The benignly-named “Campaign for Accountability” has made a few waves this week for filing complaints against Representative Ken Ivory for “engaging in an illegal scheme to defraud local government officials out of taxpayer funds.”
Now that’s quite a lede.
It hinges, however, on this: the organization “alleges Rep. Ivory has solicited funds from local officials, falsely claiming the federal government can be forced to transfer public lands to the states.”
Clearly, Ivory’s organization is largely funded by taxpayers, with county governments paying large sums of money to support an effort their elected leaders wish to see succeed. This is not in dispute. So this issue really hinges only on the final part, namely, Ivory’s purportedly “false claims” that his effort to transfer public lands to state control is realistically possible.
For their support, the complainants cite “near universal consensus” which is really a few attorneys employed by the state government, in the Utah Office of Legislative Research and General Counsel, who contend that Ivory’s hallmark legislation has “a high probability of being declared unconstitutional.”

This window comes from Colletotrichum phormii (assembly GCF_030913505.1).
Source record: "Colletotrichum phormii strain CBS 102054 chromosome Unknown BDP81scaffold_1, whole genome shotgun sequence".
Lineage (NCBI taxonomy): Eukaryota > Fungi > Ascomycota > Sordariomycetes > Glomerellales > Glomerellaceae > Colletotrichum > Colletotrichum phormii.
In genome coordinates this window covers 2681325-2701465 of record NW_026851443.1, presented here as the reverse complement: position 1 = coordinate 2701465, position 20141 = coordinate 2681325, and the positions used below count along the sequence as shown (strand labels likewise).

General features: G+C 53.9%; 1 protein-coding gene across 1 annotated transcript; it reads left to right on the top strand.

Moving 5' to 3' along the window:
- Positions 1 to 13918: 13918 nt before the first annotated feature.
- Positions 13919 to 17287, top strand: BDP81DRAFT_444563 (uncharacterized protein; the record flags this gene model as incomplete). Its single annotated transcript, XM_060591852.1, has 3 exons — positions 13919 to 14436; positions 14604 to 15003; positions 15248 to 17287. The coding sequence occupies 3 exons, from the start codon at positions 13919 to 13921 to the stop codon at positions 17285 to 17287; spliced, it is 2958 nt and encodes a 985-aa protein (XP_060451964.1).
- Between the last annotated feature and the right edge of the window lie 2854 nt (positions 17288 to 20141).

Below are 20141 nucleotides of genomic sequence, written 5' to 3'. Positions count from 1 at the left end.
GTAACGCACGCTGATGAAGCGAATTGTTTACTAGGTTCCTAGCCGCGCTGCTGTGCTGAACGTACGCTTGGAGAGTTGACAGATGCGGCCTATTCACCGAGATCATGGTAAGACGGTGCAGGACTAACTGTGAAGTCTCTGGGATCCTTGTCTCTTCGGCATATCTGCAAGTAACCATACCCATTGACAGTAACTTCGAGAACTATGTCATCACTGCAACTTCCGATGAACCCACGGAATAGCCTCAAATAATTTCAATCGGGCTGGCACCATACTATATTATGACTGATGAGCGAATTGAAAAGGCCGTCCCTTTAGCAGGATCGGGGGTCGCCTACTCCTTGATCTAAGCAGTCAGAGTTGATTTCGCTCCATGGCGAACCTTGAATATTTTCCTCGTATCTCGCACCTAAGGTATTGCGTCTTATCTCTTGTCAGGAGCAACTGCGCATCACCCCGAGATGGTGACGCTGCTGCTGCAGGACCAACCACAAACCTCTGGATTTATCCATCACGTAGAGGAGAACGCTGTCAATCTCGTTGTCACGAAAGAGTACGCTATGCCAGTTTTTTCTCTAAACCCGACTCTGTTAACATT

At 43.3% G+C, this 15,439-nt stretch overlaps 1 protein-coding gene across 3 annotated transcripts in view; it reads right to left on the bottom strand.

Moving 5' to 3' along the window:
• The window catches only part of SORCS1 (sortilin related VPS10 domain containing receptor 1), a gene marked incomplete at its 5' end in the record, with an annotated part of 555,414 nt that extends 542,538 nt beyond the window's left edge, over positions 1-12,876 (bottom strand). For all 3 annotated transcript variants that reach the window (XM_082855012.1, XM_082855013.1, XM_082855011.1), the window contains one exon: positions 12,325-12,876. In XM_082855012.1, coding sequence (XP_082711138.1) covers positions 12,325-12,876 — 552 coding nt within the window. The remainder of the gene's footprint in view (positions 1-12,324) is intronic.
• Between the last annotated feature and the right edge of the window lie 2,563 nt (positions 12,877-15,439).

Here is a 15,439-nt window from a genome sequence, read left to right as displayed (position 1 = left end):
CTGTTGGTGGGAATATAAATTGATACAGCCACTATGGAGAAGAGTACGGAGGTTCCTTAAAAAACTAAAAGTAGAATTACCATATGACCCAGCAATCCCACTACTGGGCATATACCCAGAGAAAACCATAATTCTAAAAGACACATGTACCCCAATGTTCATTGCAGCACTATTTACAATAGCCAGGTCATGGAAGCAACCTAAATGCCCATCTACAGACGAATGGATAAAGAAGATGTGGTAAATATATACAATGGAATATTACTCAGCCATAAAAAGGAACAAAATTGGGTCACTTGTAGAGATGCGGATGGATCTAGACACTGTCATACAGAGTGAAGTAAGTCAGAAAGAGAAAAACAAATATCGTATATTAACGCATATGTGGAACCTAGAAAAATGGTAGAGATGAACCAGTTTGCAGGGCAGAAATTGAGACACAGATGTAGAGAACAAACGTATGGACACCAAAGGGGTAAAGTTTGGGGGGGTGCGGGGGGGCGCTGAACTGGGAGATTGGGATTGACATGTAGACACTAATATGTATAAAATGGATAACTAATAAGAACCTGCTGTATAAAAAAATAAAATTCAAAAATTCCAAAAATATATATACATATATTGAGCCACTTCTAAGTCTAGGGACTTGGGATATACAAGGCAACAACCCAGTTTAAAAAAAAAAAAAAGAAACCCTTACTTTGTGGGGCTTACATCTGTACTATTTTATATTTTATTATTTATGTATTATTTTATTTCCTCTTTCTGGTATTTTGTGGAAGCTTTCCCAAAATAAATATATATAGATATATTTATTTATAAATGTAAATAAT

Why did I yawn? Because anybody familiar with the Utah legislature knows that these constitutional commentaries on legislation are dished out like Diet Coke in a Utah County restaurant. One lawyer’s opinion claiming that a court may consider a bill unconstitutional does not mean it is—it merely means it’s one attorney’s opinion, and that there’s precedent in the federal courts justifying one expansion of congressional power after another. In short, it doesn’t mean much—and it’s certainly not authoritative or “universal” as the complaint contends.